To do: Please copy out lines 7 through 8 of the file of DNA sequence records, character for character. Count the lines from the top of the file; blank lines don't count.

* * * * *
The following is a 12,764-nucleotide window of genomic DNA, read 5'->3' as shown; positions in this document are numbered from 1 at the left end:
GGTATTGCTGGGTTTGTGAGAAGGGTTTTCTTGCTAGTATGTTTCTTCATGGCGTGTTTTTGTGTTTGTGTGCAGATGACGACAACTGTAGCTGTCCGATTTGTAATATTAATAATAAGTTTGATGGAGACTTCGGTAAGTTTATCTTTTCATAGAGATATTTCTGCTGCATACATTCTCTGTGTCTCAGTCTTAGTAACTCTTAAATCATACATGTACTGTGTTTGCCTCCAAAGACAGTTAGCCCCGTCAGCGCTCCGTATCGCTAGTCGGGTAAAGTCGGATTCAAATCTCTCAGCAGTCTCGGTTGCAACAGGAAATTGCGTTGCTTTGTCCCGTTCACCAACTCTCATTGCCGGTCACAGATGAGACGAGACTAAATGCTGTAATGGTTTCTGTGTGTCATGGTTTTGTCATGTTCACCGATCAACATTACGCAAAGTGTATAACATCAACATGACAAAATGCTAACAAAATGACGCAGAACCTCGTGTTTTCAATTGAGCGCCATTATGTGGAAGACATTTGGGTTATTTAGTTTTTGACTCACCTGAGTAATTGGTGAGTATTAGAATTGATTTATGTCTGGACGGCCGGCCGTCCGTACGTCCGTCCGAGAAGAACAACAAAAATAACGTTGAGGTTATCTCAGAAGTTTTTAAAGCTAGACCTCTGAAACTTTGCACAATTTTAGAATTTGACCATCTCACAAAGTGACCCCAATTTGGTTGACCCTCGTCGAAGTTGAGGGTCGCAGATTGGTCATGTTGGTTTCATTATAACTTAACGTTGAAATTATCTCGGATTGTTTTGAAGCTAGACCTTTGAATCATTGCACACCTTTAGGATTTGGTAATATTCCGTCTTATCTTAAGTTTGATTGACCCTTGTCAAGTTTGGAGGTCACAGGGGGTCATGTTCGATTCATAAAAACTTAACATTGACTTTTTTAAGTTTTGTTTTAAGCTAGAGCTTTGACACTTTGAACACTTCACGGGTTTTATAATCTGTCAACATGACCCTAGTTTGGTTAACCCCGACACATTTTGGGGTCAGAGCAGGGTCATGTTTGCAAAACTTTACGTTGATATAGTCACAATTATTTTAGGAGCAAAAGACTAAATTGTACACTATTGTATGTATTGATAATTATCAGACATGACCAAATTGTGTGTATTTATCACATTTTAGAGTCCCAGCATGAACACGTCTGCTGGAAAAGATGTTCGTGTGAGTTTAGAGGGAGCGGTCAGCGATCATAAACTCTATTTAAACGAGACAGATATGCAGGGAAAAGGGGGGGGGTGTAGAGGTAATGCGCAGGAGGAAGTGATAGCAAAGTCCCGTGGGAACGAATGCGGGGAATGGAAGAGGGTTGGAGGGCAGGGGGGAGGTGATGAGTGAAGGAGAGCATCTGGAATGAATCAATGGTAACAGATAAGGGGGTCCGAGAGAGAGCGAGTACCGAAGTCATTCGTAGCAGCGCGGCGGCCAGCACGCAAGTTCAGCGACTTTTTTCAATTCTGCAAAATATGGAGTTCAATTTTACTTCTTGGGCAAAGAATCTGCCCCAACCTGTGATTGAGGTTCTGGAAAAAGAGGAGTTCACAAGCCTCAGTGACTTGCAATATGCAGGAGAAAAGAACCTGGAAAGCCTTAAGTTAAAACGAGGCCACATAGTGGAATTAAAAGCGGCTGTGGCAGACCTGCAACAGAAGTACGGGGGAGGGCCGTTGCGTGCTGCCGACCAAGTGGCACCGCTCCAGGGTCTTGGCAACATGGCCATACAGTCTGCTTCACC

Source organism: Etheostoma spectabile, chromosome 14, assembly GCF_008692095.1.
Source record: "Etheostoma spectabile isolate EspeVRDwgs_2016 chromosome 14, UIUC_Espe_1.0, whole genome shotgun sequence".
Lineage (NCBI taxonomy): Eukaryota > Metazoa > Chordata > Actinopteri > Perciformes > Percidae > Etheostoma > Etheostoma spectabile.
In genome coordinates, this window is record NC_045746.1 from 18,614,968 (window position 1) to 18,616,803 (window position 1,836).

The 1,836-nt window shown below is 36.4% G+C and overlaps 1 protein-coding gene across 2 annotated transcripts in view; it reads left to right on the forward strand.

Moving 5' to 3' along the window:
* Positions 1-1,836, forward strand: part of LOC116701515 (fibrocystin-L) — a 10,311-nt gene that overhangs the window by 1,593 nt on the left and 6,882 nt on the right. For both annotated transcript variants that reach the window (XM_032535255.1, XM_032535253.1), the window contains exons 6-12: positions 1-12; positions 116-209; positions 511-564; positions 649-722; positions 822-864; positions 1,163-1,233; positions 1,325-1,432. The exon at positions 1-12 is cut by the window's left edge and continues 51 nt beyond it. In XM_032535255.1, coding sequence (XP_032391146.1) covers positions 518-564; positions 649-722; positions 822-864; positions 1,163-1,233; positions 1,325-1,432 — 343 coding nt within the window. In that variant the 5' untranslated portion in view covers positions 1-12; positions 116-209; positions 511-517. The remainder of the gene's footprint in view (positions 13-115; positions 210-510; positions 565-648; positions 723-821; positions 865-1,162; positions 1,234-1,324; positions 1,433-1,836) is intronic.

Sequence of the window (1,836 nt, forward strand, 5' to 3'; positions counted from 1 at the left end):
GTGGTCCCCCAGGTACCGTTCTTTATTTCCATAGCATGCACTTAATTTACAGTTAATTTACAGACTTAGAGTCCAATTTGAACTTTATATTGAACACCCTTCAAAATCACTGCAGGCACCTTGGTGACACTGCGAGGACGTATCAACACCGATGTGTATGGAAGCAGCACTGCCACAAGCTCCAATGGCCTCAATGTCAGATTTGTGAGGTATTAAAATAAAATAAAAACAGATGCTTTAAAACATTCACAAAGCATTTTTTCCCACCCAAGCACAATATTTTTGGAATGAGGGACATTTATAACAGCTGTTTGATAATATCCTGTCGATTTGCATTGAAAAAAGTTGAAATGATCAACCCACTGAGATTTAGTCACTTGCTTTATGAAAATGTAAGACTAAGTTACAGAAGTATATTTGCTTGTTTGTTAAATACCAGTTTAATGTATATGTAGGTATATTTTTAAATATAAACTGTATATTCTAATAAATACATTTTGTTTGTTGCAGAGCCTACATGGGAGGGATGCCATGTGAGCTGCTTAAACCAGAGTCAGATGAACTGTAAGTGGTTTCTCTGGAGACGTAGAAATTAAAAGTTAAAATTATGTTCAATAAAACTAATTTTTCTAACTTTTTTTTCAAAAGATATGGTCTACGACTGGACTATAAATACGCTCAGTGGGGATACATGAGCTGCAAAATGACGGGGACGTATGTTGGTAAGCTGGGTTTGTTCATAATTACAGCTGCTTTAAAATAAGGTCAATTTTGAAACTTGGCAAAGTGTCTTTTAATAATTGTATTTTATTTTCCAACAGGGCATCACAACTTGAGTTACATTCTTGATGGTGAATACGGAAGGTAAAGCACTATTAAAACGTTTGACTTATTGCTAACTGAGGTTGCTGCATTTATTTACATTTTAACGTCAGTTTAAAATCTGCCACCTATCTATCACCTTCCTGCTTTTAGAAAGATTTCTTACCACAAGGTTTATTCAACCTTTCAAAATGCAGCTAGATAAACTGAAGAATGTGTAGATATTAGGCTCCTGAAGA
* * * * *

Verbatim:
The 1,836-nt window shown below is 36.4% G+C and overlaps 1 protein-coding gene across 2 annotated transcripts in view; it reads left to right on the forward strand.

Moving 5' to 3' along the window: